Lawyer Burnout Likened to WWII Pilot “Target Fixation”


Debra L. Bruce, JD, PCC.

There’s an excellent article called Target Fixationon the “Life at the Bar” blog by Julie Fleming Brown. She likens lawyer burnout to the World War II fighter pilots who were so intent on hitting their targets that they failed to pull up in time after dropping their bombs, and literally hit their targets. If after reading Julie’s article you realize you need to find some ways to gain more time and disengage from “target fixation,” perhaps my article about ‘work/life’ balance tipsposted on December 7, 2006 will help. I’m also happy to brainstorm other solutions with you.

Texas Bar Journal Talks About Coaching for Attorneys


Debra L. Bruce, JD, PCC.

The December 2006 issue of the Texas Bar Journal includes an article about why and how lawyers are using coaches. The article is entitled “Suit Up, Johnson, You’re Going In,” and it quotes yours truly, Debra Bruce. Here is a link to the article on lawyer coaching, in case you want to read it.

Work/Life Balance: Are You Tottering on the Brink?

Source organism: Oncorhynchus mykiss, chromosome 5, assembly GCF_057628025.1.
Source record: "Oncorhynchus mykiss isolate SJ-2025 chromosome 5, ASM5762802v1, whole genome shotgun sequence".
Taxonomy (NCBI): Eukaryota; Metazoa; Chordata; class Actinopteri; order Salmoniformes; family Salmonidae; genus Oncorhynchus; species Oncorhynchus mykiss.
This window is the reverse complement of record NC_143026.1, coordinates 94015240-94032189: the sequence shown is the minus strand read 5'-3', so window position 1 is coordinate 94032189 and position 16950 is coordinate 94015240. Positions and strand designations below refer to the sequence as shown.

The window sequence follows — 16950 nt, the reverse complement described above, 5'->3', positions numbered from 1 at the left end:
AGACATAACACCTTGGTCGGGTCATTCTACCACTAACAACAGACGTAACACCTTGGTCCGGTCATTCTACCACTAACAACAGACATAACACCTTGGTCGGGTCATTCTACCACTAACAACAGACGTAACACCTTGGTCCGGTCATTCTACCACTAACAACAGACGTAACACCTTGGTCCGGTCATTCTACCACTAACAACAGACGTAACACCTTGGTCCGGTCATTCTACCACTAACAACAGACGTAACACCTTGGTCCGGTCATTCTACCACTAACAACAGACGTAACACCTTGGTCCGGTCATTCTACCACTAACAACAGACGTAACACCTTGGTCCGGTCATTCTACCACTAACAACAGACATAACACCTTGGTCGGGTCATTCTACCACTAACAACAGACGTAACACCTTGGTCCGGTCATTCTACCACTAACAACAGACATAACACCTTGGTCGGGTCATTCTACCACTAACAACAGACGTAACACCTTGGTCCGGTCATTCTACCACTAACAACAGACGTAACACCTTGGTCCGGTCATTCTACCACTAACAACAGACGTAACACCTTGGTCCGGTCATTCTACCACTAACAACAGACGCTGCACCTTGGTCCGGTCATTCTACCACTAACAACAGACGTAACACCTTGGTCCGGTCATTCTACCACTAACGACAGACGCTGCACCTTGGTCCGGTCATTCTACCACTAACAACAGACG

Debra L. Bruce, JD, PCC.

As a coach to lawyers, this is the time of year when I really hear the life balance questions. All year lawyers struggle to maintain work/life balance, but the challenges become more acute during the holidays. At the same time that family and friends clamor for our attention, year-end deadlines for budgetary, tax or financial reporting purposes cause our clients to pressure us with non-negotiable demands.

Here are tips to implement all year long to help achieve balance between work and your personal life, but especially during the holidays.

1. Put your own oxygen mask on first. This is the most important tip, and the one you’ll be most tempted to skip. The flight attendants tell you this for a good reason. You can’t help others or meet their demands if you deplete your own reserves. What replenishes your energy? What relieves stress for you? Spending a few minutes with nature nurtures the soul, even if you merely water the plants in your office. Create space for 15 minutes of quiet at the start of your day, and protect it. It sounds counter-intuitive and maybe impossible, but my clients are surprised at how problems roll off their backs, instead of developing into time-sucking crises, when they start the day with quiet time.

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